As many as half a million machines that scan bank notes — including food-and-drink machines, parking lot machines, casino slots and self-serve checkouts — needed reprogramming to accept the radically redesigned $20 bills, the most popular denomination in Canada.
Aire Koifman, president of the Canadian Automatic Distribution Association, said the Bank of Canada did not give vending machine operators enough notice.
"We needed months' more time to get ready," said Koifman.
"It's very expensive for us. Our customers feel that we don't give them good service," he said.
The Bank of Canada said in a written statement it has done all it can to work with the machine manufacturers to help them upgrade, including providing sample bills well in advance of their public release.
The Bank of Canada gave vendors six months to upgrade before the new bills went into circulation in November.
New polymer bills cost company extra $100K
Francois Bastien's company Ventrex operates more than 3,000 vending machines in Ontario and Quebec. He said he has spent much of the last year adapting them to take Canada's new coins.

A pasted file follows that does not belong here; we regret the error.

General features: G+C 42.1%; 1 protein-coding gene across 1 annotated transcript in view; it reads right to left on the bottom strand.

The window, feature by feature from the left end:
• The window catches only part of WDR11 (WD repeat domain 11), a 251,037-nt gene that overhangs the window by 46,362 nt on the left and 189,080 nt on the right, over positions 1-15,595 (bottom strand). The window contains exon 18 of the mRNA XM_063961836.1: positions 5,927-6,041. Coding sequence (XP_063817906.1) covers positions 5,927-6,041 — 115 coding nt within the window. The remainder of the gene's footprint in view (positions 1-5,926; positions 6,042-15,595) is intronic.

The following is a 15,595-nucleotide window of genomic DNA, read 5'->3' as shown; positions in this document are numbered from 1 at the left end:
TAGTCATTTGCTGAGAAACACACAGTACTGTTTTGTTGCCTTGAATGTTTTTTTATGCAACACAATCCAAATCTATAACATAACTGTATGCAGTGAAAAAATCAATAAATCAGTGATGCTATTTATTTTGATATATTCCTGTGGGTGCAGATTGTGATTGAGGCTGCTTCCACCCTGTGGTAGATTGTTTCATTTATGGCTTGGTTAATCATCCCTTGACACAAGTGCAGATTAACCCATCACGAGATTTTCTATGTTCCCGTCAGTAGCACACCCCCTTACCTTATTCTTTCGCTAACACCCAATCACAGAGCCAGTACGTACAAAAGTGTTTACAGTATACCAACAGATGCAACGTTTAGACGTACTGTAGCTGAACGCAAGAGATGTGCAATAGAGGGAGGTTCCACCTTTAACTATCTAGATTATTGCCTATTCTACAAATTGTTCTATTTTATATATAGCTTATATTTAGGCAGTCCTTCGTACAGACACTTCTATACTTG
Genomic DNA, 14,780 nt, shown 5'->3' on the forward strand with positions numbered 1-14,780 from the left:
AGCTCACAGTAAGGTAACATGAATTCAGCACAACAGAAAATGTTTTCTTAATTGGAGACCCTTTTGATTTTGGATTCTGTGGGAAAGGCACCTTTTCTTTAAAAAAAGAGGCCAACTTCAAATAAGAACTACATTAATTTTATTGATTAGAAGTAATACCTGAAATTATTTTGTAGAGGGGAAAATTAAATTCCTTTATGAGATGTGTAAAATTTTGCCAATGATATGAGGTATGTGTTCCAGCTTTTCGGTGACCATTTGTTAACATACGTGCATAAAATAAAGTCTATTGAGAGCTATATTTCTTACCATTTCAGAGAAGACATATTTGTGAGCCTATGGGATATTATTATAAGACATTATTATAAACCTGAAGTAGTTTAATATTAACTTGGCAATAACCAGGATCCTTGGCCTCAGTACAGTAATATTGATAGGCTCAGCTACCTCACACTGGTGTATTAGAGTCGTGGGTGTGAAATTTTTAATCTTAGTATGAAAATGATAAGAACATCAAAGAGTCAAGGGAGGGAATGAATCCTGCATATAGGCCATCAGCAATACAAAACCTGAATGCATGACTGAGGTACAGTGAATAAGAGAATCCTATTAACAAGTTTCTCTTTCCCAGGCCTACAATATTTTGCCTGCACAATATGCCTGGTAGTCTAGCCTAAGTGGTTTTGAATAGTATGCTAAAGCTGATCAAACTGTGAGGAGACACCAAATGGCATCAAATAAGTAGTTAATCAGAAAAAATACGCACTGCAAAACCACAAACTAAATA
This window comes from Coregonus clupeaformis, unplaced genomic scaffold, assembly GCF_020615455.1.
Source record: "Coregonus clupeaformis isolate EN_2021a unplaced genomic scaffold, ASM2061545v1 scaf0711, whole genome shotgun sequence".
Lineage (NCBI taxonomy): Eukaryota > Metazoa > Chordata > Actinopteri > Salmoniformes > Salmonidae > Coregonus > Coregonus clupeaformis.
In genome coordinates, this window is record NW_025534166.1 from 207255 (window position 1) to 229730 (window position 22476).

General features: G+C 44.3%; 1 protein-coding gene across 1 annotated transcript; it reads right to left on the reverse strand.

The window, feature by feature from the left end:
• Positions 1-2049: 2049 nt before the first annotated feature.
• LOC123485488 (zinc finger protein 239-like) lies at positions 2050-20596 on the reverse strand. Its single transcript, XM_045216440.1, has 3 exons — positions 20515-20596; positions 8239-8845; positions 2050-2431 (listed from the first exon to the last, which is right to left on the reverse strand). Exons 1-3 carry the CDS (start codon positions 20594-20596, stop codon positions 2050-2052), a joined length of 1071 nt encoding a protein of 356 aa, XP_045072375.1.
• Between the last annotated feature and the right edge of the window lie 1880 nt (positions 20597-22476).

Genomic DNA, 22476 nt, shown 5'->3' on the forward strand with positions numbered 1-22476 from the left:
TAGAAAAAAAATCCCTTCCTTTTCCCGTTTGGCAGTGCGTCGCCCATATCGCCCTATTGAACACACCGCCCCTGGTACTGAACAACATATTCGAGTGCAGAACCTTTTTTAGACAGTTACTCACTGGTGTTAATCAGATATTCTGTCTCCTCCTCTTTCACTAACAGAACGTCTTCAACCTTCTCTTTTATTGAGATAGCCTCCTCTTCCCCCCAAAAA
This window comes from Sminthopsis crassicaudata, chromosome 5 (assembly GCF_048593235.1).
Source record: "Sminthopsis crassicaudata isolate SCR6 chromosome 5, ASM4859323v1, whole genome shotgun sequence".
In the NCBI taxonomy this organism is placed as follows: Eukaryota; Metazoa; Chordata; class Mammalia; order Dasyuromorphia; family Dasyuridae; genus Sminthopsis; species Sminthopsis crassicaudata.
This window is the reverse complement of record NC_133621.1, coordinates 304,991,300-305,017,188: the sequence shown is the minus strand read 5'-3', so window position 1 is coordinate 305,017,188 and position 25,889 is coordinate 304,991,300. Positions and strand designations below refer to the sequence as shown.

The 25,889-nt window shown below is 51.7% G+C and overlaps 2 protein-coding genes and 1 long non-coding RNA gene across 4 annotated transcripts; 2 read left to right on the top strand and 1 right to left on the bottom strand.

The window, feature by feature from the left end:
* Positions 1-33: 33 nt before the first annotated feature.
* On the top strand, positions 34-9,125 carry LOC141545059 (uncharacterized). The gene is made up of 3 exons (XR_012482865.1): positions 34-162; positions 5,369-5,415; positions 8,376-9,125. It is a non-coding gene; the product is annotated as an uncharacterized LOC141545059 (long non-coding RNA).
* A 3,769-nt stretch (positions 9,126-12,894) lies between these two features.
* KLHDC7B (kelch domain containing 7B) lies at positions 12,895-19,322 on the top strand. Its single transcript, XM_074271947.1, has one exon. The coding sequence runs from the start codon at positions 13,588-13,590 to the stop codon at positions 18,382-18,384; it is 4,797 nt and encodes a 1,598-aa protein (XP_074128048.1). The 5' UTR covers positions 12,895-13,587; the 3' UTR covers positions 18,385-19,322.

"The coins were one thing we were dealing with. Now we're dealing with the bills. It seems to be never-ending," said Bastien.
For most machines, it is an upgrade to the software but some of them have to be replaced entirely. Bastien estimated the new 20s alone have cost his company about $100,000.
"Probably a quarter of a billion dollars for all of our industry whether it's casinos, parking meters, self-serve checkout units in retail stores," he said. "And that expense will continue on as new fives and 10s come on the market as well."
The Bank of Canada said it is planning to release the new $5 and $10 bills at the same time, tentatively scheduled for late 2013.